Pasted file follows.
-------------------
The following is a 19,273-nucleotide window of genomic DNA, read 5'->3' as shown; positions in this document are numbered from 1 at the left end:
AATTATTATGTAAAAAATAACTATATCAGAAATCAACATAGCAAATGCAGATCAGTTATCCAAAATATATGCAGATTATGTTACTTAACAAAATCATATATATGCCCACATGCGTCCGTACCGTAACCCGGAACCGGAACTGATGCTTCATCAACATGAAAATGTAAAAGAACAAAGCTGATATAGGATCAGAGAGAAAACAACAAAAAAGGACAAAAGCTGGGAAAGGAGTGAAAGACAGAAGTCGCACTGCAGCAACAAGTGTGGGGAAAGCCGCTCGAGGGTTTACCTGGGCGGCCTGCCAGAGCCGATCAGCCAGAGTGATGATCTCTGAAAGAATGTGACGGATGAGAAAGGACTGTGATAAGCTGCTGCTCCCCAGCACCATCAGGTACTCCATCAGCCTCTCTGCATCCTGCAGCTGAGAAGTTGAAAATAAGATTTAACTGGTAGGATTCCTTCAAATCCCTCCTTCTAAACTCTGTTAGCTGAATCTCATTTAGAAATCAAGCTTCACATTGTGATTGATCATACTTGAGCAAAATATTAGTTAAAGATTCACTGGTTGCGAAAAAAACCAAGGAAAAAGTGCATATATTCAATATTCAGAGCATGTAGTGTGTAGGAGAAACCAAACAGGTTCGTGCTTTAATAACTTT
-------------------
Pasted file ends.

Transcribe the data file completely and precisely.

The following is a 19,273-nucleotide window of genomic DNA, read 5'->3' as shown; positions in this document are numbered from 1 at the left end:
AATTATTATGTAAAAAATAACTATATCAGAAATCAACATAGCAAATGCAGATCAGTTATCCAAAATATATGCAGATTATGTTACTTAACAAAATCATATATATGCCCACATGCGTCCGTACCGTAACCCGGAACCGGAACTGATGCTTCATCAACATGAAAATGTAAAAGAACAAAGCTGATATAGGATCAGAGAGAAAACAACAAAAAAGGACAAAAGCTGGGAAAGGAGTGAAAGACAGAAGTCGCACTGCAGCAACAAGTGTGGGGAAAGCCGCTCGAGGGTTTACCTGGGCGGCCTGCCAGAGCCGATCAGCCAGAGTGATGATCTCTGAAAGAATGTGACGGATGAGAAAGGACTGTGATAAGCTGCTGCTCCCCAGCACCATCAGGTACTCCATCAGCCTCTCTGCATCCTGCAGCTGAGAAGTTGAAAATAAGATTTAACTGGTAGGATTCCTTCAAATCCCTCCTTCTAAACTCTGTTAGCTGAATCTCATTTAGAAATCAAGCTTCACATTGTGATTGATCATACTTGAGCAAAATATTAGTTAAAGATTCACTGGTTGCGAAAAAAACCAAGGAAAAAGTGCATATATTCAATATTCAGAGCATGTAGTGTGTAGGAGAAACCAAACAGGTTCGTGCTTTAATAACTTT